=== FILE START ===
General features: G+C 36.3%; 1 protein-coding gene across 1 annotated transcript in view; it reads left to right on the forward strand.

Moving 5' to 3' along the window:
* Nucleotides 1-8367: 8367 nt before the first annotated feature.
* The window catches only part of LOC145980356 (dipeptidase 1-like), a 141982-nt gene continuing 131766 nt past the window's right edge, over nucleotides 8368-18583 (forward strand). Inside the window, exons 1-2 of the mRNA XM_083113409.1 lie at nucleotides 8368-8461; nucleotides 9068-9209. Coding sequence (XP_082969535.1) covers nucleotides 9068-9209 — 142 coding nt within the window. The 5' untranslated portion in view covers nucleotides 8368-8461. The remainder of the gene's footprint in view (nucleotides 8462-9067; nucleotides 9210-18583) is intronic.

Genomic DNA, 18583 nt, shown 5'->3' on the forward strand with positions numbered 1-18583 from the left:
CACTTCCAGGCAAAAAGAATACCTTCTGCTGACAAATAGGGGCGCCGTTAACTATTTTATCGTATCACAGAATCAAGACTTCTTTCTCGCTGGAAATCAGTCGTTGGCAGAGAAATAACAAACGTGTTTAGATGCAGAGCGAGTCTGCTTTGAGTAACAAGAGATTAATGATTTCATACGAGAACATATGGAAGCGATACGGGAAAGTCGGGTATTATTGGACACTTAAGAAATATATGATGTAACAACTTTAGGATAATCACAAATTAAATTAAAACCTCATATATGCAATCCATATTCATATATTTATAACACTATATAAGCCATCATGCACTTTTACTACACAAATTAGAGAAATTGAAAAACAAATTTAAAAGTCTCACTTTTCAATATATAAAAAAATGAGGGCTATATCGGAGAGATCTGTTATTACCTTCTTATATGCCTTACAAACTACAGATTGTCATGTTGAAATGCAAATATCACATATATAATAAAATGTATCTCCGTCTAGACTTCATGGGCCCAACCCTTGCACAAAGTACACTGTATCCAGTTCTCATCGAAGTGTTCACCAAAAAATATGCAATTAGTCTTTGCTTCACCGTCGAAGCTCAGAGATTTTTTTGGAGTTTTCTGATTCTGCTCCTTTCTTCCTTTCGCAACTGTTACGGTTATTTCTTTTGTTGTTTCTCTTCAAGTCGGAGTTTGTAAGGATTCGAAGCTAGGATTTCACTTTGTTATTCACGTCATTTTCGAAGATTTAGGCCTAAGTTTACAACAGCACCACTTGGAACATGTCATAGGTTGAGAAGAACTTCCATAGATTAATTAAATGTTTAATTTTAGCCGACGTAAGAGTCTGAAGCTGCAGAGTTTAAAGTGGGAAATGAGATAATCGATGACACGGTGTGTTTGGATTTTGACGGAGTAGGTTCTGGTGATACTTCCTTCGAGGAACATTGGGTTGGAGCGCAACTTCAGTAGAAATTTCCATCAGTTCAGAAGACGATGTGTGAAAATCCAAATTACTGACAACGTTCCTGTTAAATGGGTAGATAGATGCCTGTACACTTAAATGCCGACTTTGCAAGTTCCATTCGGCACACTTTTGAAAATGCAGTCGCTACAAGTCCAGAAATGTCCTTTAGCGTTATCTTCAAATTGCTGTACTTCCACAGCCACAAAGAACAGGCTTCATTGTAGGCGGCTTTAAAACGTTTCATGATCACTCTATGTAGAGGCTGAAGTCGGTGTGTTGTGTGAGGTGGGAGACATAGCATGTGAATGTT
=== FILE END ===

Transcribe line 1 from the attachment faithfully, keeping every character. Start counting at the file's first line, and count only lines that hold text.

General features: G+C 36.3%; 1 protein-coding gene across 1 annotated transcript in view; it reads left to right on the forward strand.